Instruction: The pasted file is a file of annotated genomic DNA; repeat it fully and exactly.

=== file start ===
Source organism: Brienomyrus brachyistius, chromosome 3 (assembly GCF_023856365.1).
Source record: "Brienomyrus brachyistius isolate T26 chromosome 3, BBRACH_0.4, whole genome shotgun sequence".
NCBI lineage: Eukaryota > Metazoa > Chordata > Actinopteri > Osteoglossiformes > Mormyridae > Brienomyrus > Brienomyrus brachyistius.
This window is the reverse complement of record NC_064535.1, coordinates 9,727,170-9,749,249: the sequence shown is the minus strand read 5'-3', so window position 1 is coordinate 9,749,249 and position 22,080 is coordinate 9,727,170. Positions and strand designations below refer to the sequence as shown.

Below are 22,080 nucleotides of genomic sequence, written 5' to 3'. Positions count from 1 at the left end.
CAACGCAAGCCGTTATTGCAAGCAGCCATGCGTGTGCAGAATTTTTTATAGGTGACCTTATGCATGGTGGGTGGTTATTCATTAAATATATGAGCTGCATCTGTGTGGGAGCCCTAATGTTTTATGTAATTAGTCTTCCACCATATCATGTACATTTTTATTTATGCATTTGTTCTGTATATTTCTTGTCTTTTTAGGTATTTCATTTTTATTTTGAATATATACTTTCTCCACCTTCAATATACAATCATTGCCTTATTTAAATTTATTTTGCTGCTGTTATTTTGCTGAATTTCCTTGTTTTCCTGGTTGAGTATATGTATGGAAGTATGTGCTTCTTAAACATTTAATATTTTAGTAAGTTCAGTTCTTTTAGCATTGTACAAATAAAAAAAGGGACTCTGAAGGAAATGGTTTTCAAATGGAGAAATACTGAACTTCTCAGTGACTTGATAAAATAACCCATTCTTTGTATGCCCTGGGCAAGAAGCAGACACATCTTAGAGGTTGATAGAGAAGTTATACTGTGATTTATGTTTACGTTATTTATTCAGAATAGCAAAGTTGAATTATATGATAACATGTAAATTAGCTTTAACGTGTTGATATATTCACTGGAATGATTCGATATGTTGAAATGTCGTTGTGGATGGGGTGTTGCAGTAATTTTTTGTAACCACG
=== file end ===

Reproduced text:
Source organism: Brienomyrus brachyistius, chromosome 3 (assembly GCF_023856365.1).
Source record: "Brienomyrus brachyistius isolate T26 chromosome 3, BBRACH_0.4, whole genome shotgun sequence".
NCBI lineage: Eukaryota > Metazoa > Chordata > Actinopteri > Osteoglossiformes > Mormyridae > Brienomyrus > Brienomyrus brachyistius.
This window is the reverse complement of record NC_064535.1, coordinates 9,727,170-9,749,249: the sequence shown is the minus strand read 5'-3', so window position 1 is coordinate 9,749,249 and position 22,080 is coordinate 9,727,170. Positions and strand designations below refer to the sequence as shown.

Below are 22,080 nucleotides of genomic sequence, written 5' to 3'. Positions count from 1 at the left end.
CAACGCAAGCCGTTATTGCAAGCAGCCATGCGTGTGCAGAATTTTTTATAGGTGACCTTATGCATGGTGGGTGGTTATTCATTAAATATATGAGCTGCATCTGTGTGGGAGCCCTAATGTTTTATGTAATTAGTCTTCCACCATATCATGTACATTTTTATTTATGCATTTGTTCTGTATATTTCTTGTCTTTTTAGGTATTTCATTTTTATTTTGAATATATACTTTCTCCACCTTCAATATACAATCATTGCCTTATTTAAATTTATTTTGCTGCTGTTATTTTGCTGAATTTCCTTGTTTTCCTGGTTGAGTATATGTATGGAAGTATGTGCTTCTTAAACATTTAATATTTTAGTAAGTTCAGTTCTTTTAGCATTGTACAAATAAAAAAAGGGACTCTGAAGGAAATGGTTTTCAAATGGAGAAATACTGAACTTCTCAGTGACTTGATAAAATAACCCATTCTTTGTATGCCCTGGGCAAGAAGCAGACACATCTTAGAGGTTGATAGAGAAGTTATACTGTGATTTATGTTTACGTTATTTATTCAGAATAGCAAAGTTGAATTATATGATAACATGTAAATTAGCTTTAACGTGTTGATATATTCACTGGAATGATTCGATATGTTGAAATGTCGTTGTGGATGGGGTGTTGCAGTAATTTTTTGTAACCACG